Forrester recently released our 2008 Customer Experience Index, a ranking of 114 companies by consumers who responded to an online survey asking how useful, easy to work with and enjoyable the various companies were. Get this, six of the top eight were retailers. The top retailer on the list? Barnes & Noble. So, what does this mean for retailers?
1. A great customer experience is a must-have in brutally-competitive, margin-thin industries that comprise most of the retail landscape. It is not an option. Not surprisingly, the ten worst performers in the index were TV, wireless and web service providers and health insurance companies--regulated industries that give consumers no choice but to interact with them.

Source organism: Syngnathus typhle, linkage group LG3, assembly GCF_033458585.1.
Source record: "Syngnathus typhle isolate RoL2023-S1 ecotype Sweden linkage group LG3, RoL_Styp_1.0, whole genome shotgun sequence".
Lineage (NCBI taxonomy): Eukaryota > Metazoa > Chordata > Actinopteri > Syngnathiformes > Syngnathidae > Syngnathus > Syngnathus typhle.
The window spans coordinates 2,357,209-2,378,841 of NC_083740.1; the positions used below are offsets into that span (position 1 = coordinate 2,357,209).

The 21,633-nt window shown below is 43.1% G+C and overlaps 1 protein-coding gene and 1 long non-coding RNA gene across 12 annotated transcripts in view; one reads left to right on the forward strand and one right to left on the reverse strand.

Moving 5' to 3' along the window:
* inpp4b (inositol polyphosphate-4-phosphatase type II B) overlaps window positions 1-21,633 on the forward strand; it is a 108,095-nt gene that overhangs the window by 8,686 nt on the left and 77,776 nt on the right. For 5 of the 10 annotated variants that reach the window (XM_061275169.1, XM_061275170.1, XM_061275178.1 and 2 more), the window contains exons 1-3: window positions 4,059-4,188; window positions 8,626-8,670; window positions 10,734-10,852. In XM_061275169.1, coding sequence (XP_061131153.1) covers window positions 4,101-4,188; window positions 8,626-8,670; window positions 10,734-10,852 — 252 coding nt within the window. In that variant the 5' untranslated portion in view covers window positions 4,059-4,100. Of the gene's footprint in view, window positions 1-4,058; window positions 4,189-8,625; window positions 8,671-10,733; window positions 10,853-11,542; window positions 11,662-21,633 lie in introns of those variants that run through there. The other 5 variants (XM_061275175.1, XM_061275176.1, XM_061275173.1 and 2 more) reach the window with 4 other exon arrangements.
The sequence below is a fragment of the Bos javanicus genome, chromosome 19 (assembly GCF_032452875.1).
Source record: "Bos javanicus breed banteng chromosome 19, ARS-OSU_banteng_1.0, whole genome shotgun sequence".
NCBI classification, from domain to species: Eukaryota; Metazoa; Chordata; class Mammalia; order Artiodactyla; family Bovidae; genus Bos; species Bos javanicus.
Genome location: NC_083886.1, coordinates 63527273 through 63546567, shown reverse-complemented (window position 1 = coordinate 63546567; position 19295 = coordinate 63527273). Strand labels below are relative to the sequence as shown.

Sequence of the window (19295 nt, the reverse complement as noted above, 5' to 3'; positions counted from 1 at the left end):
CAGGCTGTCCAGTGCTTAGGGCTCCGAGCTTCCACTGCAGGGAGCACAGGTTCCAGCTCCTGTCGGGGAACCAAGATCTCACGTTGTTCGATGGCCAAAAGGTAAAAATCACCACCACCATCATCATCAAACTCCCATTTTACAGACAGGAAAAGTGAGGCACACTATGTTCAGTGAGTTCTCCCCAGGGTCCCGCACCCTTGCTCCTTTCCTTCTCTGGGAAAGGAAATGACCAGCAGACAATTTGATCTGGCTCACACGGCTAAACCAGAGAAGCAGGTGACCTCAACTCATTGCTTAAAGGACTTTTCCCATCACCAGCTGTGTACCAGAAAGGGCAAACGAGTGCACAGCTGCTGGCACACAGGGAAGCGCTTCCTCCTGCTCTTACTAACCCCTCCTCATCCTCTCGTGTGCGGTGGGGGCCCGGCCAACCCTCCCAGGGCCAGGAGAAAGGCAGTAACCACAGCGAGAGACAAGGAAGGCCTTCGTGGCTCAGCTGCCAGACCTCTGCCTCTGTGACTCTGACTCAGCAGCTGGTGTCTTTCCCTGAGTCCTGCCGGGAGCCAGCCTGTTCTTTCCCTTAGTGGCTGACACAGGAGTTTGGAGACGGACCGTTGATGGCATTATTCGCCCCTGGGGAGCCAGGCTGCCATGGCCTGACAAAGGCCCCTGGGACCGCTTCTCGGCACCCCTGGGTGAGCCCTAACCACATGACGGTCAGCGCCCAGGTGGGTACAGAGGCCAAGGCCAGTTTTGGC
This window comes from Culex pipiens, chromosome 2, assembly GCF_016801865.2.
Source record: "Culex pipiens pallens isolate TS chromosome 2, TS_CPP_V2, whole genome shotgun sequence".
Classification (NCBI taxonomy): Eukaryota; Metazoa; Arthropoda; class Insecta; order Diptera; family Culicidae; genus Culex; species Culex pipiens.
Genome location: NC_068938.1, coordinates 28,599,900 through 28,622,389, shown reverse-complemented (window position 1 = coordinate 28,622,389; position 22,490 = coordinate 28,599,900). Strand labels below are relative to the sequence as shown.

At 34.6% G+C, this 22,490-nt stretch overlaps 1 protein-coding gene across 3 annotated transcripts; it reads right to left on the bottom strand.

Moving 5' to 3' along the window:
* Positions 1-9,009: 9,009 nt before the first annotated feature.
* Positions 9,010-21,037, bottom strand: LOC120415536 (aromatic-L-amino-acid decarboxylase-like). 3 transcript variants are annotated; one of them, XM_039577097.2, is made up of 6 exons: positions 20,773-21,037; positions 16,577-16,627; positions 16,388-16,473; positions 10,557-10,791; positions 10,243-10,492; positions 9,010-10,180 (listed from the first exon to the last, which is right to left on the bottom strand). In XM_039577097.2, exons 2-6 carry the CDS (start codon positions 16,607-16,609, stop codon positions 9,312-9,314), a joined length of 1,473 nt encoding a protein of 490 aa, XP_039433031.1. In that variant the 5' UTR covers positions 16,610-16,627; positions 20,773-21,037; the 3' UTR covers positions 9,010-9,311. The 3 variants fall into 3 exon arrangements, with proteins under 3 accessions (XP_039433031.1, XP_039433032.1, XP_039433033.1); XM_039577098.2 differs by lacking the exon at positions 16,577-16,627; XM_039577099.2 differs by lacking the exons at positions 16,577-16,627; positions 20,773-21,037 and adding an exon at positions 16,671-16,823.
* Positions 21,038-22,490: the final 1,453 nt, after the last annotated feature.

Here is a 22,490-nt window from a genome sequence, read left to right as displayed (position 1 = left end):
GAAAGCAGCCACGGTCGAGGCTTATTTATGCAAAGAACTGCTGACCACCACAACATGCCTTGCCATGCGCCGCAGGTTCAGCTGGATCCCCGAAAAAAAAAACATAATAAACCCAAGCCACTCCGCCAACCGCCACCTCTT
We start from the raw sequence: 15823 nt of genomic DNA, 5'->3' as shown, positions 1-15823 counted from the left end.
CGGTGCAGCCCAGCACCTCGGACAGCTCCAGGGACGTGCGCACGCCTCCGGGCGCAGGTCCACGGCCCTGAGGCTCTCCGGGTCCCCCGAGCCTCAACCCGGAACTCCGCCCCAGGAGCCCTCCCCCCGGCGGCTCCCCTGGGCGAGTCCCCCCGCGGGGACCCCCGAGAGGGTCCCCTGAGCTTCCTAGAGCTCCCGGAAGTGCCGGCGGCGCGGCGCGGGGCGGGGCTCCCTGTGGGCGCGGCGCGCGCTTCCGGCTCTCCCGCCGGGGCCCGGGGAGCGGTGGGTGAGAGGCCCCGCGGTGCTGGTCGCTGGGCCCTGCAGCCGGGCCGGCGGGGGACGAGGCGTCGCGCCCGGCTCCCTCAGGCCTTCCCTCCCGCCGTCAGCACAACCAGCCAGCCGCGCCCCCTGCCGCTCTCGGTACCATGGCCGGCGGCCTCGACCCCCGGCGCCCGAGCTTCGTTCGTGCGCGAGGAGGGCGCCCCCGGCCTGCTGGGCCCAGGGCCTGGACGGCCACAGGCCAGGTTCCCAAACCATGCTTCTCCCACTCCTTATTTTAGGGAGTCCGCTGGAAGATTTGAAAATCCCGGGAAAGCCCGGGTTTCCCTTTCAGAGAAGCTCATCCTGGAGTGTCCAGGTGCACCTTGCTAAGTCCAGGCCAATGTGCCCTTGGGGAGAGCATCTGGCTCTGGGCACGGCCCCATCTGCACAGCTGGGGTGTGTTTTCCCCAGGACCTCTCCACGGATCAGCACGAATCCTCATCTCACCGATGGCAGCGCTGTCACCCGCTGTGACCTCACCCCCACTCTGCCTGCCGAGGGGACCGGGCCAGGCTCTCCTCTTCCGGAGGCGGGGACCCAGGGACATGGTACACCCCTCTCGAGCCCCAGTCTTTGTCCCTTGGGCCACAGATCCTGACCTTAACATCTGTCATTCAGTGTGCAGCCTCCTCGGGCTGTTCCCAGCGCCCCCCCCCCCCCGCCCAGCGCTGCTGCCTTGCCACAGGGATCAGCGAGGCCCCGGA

Can we please put a moratorium on all the gloomy news? Duke just released a study of CFOs where the key finding is that we're in for at least another 12 months of stagnation. Will someone acknowledge that there is a glimmer of hope in, of all places, at least one part of the retail world which according to conventional wisdom, should just be getting pummeled? I've been maintaining that eCommerce is insulated from the worst of it because there continues to be channel shift because it's just easier to shop online and perhaps most compelling, it's a channel where consumers can easily find the best price for anything they want to buy. I have two sets of datapoints to support this. The first is the Chase Paymentech Pulse Index which captures actual transactions from 25 of the top web merchants. Through Tuesday, December 9, the last 33 days of online shopping have actually been great. In fact, consumers have, when measured on a YOY calendar basis, spent 15% more this year than last year. This is remarkable given that Thanksgiving fell later in November this year and we've had fewer days to build upon the momentum that Black Friday always creates.